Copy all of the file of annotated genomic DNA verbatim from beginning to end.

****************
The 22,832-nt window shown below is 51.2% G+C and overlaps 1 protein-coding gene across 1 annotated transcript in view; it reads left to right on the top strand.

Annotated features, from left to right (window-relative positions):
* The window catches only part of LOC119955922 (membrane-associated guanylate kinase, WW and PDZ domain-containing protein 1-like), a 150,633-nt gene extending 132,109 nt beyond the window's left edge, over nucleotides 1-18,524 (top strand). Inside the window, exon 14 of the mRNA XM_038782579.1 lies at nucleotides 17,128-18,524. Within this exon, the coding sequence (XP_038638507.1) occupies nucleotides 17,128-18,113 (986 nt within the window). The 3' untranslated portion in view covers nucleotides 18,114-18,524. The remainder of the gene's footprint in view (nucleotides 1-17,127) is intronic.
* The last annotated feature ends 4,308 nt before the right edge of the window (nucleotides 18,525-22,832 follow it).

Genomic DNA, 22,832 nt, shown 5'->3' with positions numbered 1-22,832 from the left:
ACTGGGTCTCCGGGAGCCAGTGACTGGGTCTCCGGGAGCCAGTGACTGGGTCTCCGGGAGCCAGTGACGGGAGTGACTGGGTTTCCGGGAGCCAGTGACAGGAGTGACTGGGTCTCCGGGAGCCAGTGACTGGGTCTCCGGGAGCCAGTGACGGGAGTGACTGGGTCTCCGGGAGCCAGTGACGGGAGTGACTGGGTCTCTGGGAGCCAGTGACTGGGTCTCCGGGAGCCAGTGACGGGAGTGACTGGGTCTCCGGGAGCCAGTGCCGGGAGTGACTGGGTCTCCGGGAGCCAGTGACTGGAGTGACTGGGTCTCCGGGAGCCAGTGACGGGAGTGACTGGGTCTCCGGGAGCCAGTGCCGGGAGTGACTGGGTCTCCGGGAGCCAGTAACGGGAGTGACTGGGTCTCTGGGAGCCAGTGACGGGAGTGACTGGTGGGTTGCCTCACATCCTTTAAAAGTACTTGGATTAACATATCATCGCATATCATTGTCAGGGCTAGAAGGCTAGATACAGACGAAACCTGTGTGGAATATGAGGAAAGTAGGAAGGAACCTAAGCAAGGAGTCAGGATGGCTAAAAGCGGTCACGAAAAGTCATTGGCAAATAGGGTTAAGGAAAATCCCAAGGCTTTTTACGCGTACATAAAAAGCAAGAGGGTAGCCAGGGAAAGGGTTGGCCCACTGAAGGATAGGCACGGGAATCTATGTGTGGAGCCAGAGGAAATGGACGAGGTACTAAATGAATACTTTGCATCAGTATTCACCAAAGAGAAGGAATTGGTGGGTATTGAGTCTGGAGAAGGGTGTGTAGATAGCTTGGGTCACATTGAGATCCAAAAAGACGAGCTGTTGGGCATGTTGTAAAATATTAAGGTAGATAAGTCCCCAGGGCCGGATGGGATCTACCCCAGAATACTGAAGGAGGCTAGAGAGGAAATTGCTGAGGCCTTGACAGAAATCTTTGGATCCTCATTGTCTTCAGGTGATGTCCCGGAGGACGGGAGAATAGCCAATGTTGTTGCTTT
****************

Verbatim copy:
The 22,832-nt window shown below is 51.2% G+C and overlaps 1 protein-coding gene across 1 annotated transcript in view; it reads left to right on the top strand.

Annotated features, from left to right (window-relative positions):
* The window catches only part of LOC119955922 (membrane-associated guanylate kinase, WW and PDZ domain-containing protein 1-like), a 150,633-nt gene extending 132,109 nt beyond the window's left edge, over nucleotides 1-18,524 (top strand). Inside the window, exon 14 of the mRNA XM_038782579.1 lies at nucleotides 17,128-18,524. Within this exon, the coding sequence (XP_038638507.1) occupies nucleotides 17,128-18,113 (986 nt within the window). The 3' untranslated portion in view covers nucleotides 18,114-18,524. The remainder of the gene's footprint in view (nucleotides 1-17,127) is intronic.
* The last annotated feature ends 4,308 nt before the right edge of the window (nucleotides 18,525-22,832 follow it).

Genomic DNA, 22,832 nt, shown 5'->3' with positions numbered 1-22,832 from the left:
ACTGGGTCTCCGGGAGCCAGTGACTGGGTCTCCGGGAGCCAGTGACTGGGTCTCCGGGAGCCAGTGACGGGAGTGACTGGGTTTCCGGGAGCCAGTGACAGGAGTGACTGGGTCTCCGGGAGCCAGTGACTGGGTCTCCGGGAGCCAGTGACGGGAGTGACTGGGTCTCCGGGAGCCAGTGACGGGAGTGACTGGGTCTCTGGGAGCCAGTGACTGGGTCTCCGGGAGCCAGTGACGGGAGTGACTGGGTCTCCGGGAGCCAGTGCCGGGAGTGACTGGGTCTCCGGGAGCCAGTGACTGGAGTGACTGGGTCTCCGGGAGCCAGTGACGGGAGTGACTGGGTCTCCGGGAGCCAGTGCCGGGAGTGACTGGGTCTCCGGGAGCCAGTAACGGGAGTGACTGGGTCTCTGGGAGCCAGTGACGGGAGTGACTGGTGGGTTGCCTCACATCCTTTAAAAGTACTTGGATTAACATATCATCGCATATCATTGTCAGGGCTAGAAGGCTAGATACAGACGAAACCTGTGTGGAATATGAGGAAAGTAGGAAGGAACCTAAGCAAGGAGTCAGGATGGCTAAAAGCGGTCACGAAAAGTCATTGGCAAATAGGGTTAAGGAAAATCCCAAGGCTTTTTACGCGTACATAAAAAGCAAGAGGGTAGCCAGGGAAAGGGTTGGCCCACTGAAGGATAGGCACGGGAATCTATGTGTGGAGCCAGAGGAAATGGACGAGGTACTAAATGAATACTTTGCATCAGTATTCACCAAAGAGAAGGAATTGGTGGGTATTGAGTCTGGAGAAGGGTGTGTAGATAGCTTGGGTCACATTGAGATCCAAAAAGACGAGCTGTTGGGCATGTTGTAAAATATTAAGGTAGATAAGTCCCCAGGGCCGGATGGGATCTACCCCAGAATACTGAAGGAGGCTAGAGAGGAAATTGCTGAGGCCTTGACAGAAATCTTTGGATCCTCATTGTCTTCAGGTGATGTCCCGGAGGACGGGAGAATAGCCAATGTTGTTGCTTT